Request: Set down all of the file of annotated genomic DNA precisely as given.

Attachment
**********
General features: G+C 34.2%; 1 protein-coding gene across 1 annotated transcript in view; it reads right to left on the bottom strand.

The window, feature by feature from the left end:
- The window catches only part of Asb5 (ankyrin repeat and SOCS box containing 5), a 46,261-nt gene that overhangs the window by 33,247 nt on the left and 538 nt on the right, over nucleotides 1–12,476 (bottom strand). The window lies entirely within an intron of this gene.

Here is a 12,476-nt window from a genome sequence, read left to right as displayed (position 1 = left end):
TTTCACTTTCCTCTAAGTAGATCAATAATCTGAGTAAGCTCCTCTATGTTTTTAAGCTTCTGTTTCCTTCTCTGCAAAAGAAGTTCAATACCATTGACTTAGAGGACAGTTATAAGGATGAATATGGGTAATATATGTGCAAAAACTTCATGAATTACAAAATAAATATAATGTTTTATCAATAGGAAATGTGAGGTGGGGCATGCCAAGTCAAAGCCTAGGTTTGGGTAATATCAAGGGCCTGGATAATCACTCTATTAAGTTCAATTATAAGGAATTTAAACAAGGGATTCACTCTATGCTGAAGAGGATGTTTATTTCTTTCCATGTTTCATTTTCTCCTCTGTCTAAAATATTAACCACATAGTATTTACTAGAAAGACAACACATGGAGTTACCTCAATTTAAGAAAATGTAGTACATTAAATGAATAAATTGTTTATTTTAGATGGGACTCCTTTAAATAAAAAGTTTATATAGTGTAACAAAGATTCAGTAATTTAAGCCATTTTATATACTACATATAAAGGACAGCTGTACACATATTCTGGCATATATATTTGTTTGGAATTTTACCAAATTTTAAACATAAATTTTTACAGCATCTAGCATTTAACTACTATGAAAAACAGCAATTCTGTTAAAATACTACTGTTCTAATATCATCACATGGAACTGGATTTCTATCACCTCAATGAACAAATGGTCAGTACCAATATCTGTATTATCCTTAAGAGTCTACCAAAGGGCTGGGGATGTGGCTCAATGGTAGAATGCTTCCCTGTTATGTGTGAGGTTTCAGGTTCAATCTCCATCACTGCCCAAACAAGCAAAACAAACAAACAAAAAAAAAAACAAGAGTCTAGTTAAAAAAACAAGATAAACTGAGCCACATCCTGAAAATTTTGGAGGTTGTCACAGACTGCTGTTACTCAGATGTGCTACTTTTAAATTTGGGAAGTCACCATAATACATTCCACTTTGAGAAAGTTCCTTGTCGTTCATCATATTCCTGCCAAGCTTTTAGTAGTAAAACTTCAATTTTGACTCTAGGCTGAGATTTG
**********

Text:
General features: G+C 34.2%; 1 protein-coding gene across 1 annotated transcript in view; it reads right to left on the bottom strand.

The window, feature by feature from the left end:
- The window catches only part of Asb5 (ankyrin repeat and SOCS box containing 5), a 46,261-nt gene that overhangs the window by 33,247 nt on the left and 538 nt on the right, over nucleotides 1–12,476 (bottom strand). The window lies entirely within an intron of this gene.

Here is a 12,476-nt window from a genome sequence, read left to right as displayed (position 1 = left end):
TTTCACTTTCCTCTAAGTAGATCAATAATCTGAGTAAGCTCCTCTATGTTTTTAAGCTTCTGTTTCCTTCTCTGCAAAAGAAGTTCAATACCATTGACTTAGAGGACAGTTATAAGGATGAATATGGGTAATATATGTGCAAAAACTTCATGAATTACAAAATAAATATAATGTTTTATCAATAGGAAATGTGAGGTGGGGCATGCCAAGTCAAAGCCTAGGTTTGGGTAATATCAAGGGCCTGGATAATCACTCTATTAAGTTCAATTATAAGGAATTTAAACAAGGGATTCACTCTATGCTGAAGAGGATGTTTATTTCTTTCCATGTTTCATTTTCTCCTCTGTCTAAAATATTAACCACATAGTATTTACTAGAAAGACAACACATGGAGTTACCTCAATTTAAGAAAATGTAGTACATTAAATGAATAAATTGTTTATTTTAGATGGGACTCCTTTAAATAAAAAGTTTATATAGTGTAACAAAGATTCAGTAATTTAAGCCATTTTATATACTACATATAAAGGACAGCTGTACACATATTCTGGCATATATATTTGTTTGGAATTTTACCAAATTTTAAACATAAATTTTTACAGCATCTAGCATTTAACTACTATGAAAAACAGCAATTCTGTTAAAATACTACTGTTCTAATATCATCACATGGAACTGGATTTCTATCACCTCAATGAACAAATGGTCAGTACCAATATCTGTATTATCCTTAAGAGTCTACCAAAGGGCTGGGGATGTGGCTCAATGGTAGAATGCTTCCCTGTTATGTGTGAGGTTTCAGGTTCAATCTCCATCACTGCCCAAACAAGCAAAACAAACAAACAAAAAAAAAAACAAGAGTCTAGTTAAAAAAACAAGATAAACTGAGCCACATCCTGAAAATTTTGGAGGTTGTCACAGACTGCTGTTACTCAGATGTGCTACTTTTAAATTTGGGAAGTCACCATAATACATTCCACTTTGAGAAAGTTCCTTGTCGTTCATCATATTCCTGCCAAGCTTTTAGTAGTAAAACTTCAATTTTGACTCTAGGCTGAGATTTG